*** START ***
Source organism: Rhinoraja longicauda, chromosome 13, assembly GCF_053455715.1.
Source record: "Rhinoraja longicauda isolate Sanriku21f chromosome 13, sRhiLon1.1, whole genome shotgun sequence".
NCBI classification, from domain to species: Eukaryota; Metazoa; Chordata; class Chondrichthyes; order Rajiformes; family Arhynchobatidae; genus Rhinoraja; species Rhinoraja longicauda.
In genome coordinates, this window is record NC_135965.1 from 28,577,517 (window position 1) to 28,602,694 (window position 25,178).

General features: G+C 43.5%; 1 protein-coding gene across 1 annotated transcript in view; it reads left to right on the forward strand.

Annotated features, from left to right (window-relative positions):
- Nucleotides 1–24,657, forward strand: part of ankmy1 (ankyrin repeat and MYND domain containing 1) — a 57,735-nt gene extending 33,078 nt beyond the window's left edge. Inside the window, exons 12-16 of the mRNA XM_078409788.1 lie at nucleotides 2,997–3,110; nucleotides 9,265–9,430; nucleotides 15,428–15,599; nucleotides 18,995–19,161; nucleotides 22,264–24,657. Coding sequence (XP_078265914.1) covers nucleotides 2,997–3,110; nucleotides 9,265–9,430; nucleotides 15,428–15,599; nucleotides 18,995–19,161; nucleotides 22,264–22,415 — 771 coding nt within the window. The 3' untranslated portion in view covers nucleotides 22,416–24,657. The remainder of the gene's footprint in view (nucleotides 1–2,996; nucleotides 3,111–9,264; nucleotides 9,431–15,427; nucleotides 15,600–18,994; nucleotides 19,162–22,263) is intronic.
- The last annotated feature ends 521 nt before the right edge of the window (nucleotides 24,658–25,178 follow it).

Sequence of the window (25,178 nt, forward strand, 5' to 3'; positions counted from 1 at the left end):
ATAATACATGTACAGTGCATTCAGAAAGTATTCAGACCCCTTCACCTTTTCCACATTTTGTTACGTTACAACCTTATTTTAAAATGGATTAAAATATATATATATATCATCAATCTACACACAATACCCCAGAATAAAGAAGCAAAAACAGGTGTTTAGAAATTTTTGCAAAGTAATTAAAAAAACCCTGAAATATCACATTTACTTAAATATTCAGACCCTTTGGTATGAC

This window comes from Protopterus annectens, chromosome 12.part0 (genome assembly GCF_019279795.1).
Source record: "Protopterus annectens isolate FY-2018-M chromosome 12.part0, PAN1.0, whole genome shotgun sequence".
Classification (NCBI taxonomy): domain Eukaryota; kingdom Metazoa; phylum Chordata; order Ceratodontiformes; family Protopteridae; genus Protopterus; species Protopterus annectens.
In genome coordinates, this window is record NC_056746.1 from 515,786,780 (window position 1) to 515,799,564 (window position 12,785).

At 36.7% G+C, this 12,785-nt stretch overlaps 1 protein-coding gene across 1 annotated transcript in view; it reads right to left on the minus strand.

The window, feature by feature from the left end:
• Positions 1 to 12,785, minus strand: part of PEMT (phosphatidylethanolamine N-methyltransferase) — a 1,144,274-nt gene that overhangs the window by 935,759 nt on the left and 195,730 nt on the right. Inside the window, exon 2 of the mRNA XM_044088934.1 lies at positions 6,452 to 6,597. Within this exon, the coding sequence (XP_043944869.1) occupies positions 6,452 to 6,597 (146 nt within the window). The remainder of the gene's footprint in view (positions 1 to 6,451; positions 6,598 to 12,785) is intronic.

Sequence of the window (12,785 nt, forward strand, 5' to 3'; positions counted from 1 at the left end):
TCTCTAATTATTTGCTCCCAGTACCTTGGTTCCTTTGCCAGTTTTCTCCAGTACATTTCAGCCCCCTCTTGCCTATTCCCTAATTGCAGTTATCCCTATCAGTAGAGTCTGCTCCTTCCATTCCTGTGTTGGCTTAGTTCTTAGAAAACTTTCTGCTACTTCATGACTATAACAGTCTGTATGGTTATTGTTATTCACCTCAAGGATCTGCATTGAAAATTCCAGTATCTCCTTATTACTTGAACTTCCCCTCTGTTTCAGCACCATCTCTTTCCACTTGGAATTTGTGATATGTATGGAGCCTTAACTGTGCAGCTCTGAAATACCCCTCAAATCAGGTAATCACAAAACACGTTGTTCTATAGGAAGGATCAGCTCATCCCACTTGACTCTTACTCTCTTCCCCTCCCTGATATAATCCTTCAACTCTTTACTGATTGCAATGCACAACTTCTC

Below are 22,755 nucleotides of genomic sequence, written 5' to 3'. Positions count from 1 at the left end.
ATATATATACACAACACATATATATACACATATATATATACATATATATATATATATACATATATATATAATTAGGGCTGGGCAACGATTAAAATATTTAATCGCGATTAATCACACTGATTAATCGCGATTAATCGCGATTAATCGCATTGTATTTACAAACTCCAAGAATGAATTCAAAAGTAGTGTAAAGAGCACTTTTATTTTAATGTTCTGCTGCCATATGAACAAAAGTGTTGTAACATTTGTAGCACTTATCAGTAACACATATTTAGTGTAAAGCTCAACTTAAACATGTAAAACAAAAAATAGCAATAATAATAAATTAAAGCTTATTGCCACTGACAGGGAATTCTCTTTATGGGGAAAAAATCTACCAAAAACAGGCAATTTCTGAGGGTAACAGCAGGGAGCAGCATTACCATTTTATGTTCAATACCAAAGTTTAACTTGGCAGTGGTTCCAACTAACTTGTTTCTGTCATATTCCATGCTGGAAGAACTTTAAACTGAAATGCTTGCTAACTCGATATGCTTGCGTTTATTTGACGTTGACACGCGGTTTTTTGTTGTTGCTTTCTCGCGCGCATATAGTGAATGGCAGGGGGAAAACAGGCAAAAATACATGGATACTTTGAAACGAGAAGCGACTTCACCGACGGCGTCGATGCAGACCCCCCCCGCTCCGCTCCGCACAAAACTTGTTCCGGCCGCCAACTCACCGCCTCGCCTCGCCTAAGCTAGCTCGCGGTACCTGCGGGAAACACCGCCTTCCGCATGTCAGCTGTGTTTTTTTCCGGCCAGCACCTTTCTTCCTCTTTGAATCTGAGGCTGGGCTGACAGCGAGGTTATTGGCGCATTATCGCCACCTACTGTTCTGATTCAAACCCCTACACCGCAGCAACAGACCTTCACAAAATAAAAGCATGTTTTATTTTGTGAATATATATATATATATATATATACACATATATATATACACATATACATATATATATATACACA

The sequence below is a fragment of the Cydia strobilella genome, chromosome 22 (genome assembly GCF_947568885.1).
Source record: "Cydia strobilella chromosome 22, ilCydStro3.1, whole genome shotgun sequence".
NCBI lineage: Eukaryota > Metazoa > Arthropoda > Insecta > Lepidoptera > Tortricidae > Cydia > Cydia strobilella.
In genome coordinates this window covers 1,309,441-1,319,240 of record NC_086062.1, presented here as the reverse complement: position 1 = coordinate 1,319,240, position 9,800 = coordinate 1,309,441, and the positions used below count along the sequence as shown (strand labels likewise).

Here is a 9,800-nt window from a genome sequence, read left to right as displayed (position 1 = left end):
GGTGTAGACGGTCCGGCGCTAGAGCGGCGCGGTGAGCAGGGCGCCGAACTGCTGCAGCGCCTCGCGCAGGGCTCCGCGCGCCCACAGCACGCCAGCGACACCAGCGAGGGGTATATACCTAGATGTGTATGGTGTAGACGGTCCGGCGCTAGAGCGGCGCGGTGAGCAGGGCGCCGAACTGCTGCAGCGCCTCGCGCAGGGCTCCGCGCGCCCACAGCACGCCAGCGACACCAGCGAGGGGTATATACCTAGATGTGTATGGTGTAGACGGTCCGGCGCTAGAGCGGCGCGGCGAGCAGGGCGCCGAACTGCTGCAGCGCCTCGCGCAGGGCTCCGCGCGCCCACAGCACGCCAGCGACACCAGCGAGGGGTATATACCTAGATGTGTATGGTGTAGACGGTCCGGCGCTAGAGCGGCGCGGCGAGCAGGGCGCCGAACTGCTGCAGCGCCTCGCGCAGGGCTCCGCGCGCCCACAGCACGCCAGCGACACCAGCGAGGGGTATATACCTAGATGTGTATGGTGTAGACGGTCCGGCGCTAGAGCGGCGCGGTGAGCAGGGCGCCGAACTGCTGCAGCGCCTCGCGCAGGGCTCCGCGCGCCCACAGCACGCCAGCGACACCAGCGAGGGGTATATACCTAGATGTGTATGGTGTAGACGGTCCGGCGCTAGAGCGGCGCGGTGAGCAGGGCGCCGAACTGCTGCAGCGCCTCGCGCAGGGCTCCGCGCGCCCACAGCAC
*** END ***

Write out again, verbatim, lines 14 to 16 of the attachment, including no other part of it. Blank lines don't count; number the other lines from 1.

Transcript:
In genome coordinates, this window is record NC_056746.1 from 515,786,780 (window position 1) to 515,799,564 (window position 12,785).

At 36.7% G+C, this 12,785-nt stretch overlaps 1 protein-coding gene across 1 annotated transcript in view; it reads right to left on the minus strand.

The window, feature by feature from the left end: